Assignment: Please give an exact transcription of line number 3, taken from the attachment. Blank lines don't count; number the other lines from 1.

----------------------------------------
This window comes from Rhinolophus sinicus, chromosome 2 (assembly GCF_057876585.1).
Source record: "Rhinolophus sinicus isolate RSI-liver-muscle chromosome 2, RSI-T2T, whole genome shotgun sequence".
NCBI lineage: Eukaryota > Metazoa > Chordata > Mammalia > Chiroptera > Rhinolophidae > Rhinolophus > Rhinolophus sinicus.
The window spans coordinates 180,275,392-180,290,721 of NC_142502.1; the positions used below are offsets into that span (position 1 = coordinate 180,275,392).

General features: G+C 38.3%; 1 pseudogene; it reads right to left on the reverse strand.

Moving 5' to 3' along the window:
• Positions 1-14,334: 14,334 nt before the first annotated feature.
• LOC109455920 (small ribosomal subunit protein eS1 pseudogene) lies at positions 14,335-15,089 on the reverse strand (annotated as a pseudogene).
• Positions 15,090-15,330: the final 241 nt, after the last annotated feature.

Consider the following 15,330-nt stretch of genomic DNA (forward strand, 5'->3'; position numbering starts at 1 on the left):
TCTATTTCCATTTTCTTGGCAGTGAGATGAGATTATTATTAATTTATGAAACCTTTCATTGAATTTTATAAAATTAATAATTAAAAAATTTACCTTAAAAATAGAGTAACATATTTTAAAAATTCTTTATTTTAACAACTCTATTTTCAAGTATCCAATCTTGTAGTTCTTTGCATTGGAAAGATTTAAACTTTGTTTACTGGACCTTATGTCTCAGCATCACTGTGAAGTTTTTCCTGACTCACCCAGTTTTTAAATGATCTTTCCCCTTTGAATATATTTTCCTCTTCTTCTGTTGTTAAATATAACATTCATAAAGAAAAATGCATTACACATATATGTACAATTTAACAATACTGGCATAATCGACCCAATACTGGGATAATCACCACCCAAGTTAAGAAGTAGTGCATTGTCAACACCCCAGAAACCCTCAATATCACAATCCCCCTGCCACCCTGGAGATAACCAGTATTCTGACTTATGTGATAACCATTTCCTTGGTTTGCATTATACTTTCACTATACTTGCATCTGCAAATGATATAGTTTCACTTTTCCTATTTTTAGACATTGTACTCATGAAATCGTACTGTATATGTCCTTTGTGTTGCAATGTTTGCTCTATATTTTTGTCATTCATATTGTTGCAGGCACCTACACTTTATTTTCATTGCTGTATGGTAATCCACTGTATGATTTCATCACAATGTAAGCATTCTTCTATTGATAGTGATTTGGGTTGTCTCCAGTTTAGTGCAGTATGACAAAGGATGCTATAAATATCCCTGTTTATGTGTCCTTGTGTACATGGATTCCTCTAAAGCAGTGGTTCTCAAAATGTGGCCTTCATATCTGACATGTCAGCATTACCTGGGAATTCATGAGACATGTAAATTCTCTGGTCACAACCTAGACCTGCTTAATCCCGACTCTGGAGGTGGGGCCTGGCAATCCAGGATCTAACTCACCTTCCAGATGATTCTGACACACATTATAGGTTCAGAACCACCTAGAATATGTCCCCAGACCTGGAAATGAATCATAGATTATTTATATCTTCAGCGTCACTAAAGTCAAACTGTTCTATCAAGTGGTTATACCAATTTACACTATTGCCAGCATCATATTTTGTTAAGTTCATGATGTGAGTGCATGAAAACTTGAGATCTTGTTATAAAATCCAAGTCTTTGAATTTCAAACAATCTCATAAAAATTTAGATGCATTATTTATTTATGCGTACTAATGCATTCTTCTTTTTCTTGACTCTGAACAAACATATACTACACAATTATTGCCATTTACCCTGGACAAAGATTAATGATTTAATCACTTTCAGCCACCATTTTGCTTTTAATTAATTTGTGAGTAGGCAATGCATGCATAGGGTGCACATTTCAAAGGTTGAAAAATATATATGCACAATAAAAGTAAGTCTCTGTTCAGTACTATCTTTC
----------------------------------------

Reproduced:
NCBI lineage: Eukaryota > Metazoa > Chordata > Mammalia > Chiroptera > Rhinolophidae > Rhinolophus > Rhinolophus sinicus.